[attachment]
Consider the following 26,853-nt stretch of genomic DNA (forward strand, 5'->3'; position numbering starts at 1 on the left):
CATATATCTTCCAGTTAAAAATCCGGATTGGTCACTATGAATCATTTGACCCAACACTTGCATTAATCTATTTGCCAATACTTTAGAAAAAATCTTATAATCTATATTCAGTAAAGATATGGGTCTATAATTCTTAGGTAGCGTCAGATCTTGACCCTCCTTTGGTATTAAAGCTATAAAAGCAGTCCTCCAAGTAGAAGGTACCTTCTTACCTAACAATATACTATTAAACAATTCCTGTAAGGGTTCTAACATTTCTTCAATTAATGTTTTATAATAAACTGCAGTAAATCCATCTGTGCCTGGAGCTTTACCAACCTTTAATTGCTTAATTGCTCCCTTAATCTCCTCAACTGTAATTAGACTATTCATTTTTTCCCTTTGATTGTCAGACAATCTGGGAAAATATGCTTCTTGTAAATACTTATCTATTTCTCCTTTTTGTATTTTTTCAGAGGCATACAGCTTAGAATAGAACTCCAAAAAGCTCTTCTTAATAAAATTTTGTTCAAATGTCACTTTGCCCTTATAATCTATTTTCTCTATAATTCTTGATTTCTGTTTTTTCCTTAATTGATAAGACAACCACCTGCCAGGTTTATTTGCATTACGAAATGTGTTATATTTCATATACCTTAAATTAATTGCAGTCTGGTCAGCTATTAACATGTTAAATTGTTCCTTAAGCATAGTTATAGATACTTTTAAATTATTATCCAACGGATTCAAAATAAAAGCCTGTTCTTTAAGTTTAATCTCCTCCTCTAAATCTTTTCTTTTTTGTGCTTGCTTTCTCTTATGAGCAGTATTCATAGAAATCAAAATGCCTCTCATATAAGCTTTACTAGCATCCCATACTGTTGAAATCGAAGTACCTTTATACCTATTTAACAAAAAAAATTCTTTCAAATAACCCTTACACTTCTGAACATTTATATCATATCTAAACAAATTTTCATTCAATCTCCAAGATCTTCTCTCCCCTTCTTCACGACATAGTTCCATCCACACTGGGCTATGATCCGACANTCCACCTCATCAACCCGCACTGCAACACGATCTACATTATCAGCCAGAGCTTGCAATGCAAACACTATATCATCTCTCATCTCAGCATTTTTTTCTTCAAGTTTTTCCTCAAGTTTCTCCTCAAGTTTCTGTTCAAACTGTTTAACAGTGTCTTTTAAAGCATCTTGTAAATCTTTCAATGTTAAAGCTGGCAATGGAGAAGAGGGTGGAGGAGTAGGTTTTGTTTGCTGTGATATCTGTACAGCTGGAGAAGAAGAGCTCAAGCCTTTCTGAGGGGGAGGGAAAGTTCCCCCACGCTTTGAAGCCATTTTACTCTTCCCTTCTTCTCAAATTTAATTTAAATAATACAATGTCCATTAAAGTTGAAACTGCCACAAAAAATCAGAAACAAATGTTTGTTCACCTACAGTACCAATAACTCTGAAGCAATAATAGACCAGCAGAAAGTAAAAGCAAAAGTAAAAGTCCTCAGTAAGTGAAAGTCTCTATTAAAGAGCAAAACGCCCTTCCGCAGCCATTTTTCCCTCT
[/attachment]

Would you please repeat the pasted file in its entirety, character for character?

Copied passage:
Consider the following 26,853-nt stretch of genomic DNA (forward strand, 5'->3'; position numbering starts at 1 on the left):
CATATATCTTCCAGTTAAAAATCCGGATTGGTCACTATGAATCATTTGACCCAACACTTGCATTAATCTATTTGCCAATACTTTAGAAAAAATCTTATAATCTATATTCAGTAAAGATATGGGTCTATAATTCTTAGGTAGCGTCAGATCTTGACCCTCCTTTGGTATTAAAGCTATAAAAGCAGTCCTCCAAGTAGAAGGTACCTTCTTACCTAACAATATACTATTAAACAATTCCTGTAAGGGTTCTAACATTTCTTCAATTAATGTTTTATAATAAACTGCAGTAAATCCATCTGTGCCTGGAGCTTTACCAACCTTTAATTGCTTAATTGCTCCCTTAATCTCCTCAACTGTAATTAGACTATTCATTTTTTCCCTTTGATTGTCAGACAATCTGGGAAAATATGCTTCTTGTAAATACTTATCTATTTCTCCTTTTTGTATTTTTTCAGAGGCATACAGCTTAGAATAGAACTCCAAAAAGCTCTTCTTAATAAAATTTTGTTCAAATGTCACTTTGCCCTTATAATCTATTTTCTCTATAATTCTTGATTTCTGTTTTTTCCTTAATTGATAAGACAACCACCTGCCAGGTTTATTTGCATTACGAAATGTGTTATATTTCATATACCTTAAATTAATTGCAGTCTGGTCAGCTATTAACATGTTAAATTGTTCCTTAAGCATAGTTATAGATACTTTTAAATTATTATCCAACGGATTCAAAATAAAAGCCTGTTCTTTAAGTTTAATCTCCTCCTCTAAATCTTTTCTTTTTTGTGCTTGCTTTCTCTTATGAGCAGTATTCATAGAAATCAAAATGCCTCTCATATAAGCTTTACTAGCATCCCATACTGTTGAAATCGAAGTACCTTTATACCTATTTAACAAAAAAAATTCTTTCAAATAACCCTTACACTTCTGAACATTTATATCATATCTAAACAAATTTTCATTCAATCTCCAAGATCTTCTCTCCCCTTCTTCACGACATAGTTCCATCCACACTGGGCTATGATCCGACANTCCACCTCATCAACCCGCACTGCAACACGATCTACATTATCAGCCAGAGCTTGCAATGCAAACACTATATCATCTCTCATCTCAGCATTTTTTTCTTCAAGTTTTTCCTCAAGTTTCTCCTCAAGTTTCTGTTCAAACTGTTTAACAGTGTCTTTTAAAGCATCTTGTAAATCTTTCAATGTTAAAGCTGGCAATGGAGAAGAGGGTGGAGGAGTAGGTTTTGTTTGCTGTGATATCTGTACAGCTGGAGAAGAAGAGCTCAAGCCTTTCTGAGGGGGAGGGAAAGTTCCCCCACGCTTTGAAGCCATTTTACTCTTCCCTTCTTCTCAAATTTAATTTAAATAATACAATGTCCATTAAAGTTGAAACTGCCACAAAAAATCAGAAACAAATGTTTGTTCACCTACAGTACCAATAACTCTGAAGCAATAATAGACCAGCAGAAAGTAAAAGCAAAAGTAAAAGTCCTCAGTAAGTGAAAGTCTCTATTAAAGAGCAAAACGCCCTTCCGCAGCCATTTTTCCCTCT